USApp Managing Editor, Chris Gilson, looks at the week in U.S. state blogging. Click here for our weekly roundup of national blogs.
New Hampshire’s Granite Grok writes this week that the state is now looking at implementing anti-Obamacare style policies, after years of attempting to regulate health insurance in the state. They say as the 2015 legislative session begins, the push towards more open insurance markets continues in the form of a bill to authorize individuals and businesses to purchase health insurance from out of state companies.
Heading west to Vermont, this week saw Governor Peter Shumlin discuss his support for the legalization of marijuana in the state, though he also stated that he has no interest in smoking it himself, saying that he had “Been there, done that”, according to VTDigger. They say that a recent report has shown that the state could raise up to $75 million a year in tax revenue if the sale of the drug was legalized.
Last week saw the high profile arrest of the Speaker of the New York Assembly, Sheldon Silver. On Monday, The Brennan Centre for Justice looks at how Silver was able to get away with being paid large sums of outside income from his legal practice for doing little or no work, and argues that the system is rigged by the powerful to serve themselves. They say that reforms are needed including lower contribution limits, and an end to the unlawful personal use of campaign accounts by clearly specifying what is allowed. State of Politics, meanwhile, writes on the jockeying to replace Silver in New York State’s Democratic conference. They say that the conference may prefer to appoint a permanent replacement rather than an interim one as that person would have an advantage once the effort to replace Silver is underway.
This week also saw a significant snowstorm hit the east coast. National Journal writes on how New Jersey Governor, Chris Christie, has ‘learned to get tough’ on storms, after he was severely criticized for being in Florida when major storm his New Jersey at the end 2010.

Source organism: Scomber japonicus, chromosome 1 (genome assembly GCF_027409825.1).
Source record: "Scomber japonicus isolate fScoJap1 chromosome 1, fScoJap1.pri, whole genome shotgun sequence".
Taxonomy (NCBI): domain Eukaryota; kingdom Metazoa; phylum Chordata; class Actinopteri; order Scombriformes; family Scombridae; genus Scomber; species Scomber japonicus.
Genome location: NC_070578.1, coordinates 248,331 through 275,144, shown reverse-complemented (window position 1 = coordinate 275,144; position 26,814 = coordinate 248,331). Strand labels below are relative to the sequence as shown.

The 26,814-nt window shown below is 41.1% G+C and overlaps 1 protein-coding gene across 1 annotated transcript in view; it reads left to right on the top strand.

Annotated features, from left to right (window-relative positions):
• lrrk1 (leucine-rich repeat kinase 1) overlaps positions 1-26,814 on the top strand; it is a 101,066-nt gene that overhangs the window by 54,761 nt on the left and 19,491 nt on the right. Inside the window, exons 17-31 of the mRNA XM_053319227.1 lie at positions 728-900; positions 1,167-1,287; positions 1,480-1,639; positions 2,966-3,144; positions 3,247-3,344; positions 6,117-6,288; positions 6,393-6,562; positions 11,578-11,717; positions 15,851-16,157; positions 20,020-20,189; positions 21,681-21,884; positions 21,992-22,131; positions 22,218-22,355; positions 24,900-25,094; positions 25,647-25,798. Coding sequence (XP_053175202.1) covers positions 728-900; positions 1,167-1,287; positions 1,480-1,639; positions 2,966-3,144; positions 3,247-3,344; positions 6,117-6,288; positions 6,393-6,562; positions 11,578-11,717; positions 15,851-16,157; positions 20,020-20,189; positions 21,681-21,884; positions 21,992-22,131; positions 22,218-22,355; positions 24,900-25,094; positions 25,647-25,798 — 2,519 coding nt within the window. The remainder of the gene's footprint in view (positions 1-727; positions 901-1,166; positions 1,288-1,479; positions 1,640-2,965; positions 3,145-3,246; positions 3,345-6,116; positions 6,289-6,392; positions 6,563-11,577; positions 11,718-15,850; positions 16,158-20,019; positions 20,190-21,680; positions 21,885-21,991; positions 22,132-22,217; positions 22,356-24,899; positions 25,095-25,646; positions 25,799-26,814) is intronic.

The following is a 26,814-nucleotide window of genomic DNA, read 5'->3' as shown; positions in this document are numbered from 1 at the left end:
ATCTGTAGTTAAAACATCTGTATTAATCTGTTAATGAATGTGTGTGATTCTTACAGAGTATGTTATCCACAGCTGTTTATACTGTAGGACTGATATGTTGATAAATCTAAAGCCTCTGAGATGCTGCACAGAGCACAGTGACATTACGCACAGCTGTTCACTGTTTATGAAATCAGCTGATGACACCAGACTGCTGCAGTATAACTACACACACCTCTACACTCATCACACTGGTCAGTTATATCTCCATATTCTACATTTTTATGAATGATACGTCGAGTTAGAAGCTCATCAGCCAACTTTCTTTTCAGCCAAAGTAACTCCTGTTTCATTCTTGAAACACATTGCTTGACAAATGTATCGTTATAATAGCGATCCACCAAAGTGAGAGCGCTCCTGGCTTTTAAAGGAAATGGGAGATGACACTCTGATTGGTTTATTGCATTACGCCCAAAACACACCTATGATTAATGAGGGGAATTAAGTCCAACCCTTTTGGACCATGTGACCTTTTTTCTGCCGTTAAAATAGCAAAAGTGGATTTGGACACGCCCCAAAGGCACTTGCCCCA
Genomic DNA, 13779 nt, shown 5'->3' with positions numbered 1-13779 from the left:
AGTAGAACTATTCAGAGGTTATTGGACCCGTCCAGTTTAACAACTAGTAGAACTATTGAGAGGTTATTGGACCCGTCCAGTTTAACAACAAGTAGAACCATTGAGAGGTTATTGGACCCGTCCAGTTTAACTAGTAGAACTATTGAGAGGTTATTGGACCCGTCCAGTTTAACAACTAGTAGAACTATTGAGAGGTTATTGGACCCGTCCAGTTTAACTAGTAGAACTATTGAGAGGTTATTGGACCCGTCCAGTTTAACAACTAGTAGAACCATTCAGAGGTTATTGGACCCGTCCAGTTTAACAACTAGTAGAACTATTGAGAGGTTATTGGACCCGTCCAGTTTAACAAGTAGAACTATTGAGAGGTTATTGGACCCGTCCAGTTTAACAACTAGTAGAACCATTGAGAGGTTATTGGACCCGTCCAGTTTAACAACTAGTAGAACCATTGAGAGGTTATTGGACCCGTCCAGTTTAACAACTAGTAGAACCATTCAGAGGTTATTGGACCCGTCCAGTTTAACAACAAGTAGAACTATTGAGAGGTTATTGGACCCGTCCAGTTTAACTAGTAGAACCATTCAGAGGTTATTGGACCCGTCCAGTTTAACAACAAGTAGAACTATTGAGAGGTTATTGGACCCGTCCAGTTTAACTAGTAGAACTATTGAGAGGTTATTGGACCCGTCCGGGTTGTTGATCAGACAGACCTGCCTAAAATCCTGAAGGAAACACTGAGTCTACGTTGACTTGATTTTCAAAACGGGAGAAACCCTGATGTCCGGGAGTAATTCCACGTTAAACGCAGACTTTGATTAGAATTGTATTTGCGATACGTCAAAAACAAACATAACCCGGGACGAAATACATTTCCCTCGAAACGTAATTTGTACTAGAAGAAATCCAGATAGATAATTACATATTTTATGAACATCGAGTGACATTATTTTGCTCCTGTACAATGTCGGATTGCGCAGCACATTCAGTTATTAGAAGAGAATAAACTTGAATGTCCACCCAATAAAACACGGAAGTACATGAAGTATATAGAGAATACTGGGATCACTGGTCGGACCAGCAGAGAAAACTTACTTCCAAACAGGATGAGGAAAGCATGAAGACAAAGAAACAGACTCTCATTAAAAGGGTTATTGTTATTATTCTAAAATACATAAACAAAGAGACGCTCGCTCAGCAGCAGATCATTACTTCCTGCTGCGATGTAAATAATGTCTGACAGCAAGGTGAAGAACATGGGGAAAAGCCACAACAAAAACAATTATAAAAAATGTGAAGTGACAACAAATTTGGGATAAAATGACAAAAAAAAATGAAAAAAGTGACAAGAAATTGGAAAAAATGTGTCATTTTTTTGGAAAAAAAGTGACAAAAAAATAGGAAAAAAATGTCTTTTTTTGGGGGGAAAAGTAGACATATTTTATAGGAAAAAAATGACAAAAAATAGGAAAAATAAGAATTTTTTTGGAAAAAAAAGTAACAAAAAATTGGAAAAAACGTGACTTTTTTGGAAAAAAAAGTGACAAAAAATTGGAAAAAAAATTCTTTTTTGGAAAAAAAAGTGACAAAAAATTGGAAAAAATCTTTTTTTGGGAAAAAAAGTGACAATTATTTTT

Moving down to the Keystone State, on Thursday, PoliticsPA reports that State Treasurer, Rob McCord has resigned, which may be related to a new investigation into alleged theft of campaign funds.
On Friday, Daily Kos looks at whether or not the ‘Biden dynasty’ will continue in Delaware. They say that the state’s former Attorney General, Beau Biden (son of Vice President Joe Biden) has been touted to run for the state’s Governorship in 2016 when the current Governor, Jack Markell’s term expires. They say that the younger Biden’s health worries may keep him out of the race, and that a number of Democratic candidates may be able to take his place if he does not run.
Moving down to North Carolina, The Progressive Pulse this week covers the state legislature’s ‘adjournment’ which allowed lawmakers to claim that it was not in session so that they could get cash from lobbyists, despite the body having met for the first session of the year two weeks ago.
The Atlantic paints a worrying picture this week of Florida without an orange industry. They say that a disease is devastating the Sunshine State’s citrus industry and that it has led to a large drop in citrus related employment and income over the past decade.
In Alabama, Yellowhammer reports that the state’s only openly gay legislator, Patricia Todd, has given a warning to her colleagues in the state house – if they make a point of discussing the importance of ‘family values’, then she may call them out if they have had affairs.
Heading west to the Lone Star State, Burnt Orange Report says that Texas’ ‘Muslim Capitol Day’, organized by the state chapters of the Council on American-Islamic Relations was not a success, with protestors abusing Muslims who came to the capitol, and State Representative, Molly White stating on Facebook that she had instructed her staff to ask Muslim visitors to renounce Islamic terrorism and publically pledge allegiance to America. Staying in Texas, Crooks & Liars reports that another Republican Representative in the state, Dan Flynn, has put forward a bill that allow teachers to use deadly force to protect themselves or other students.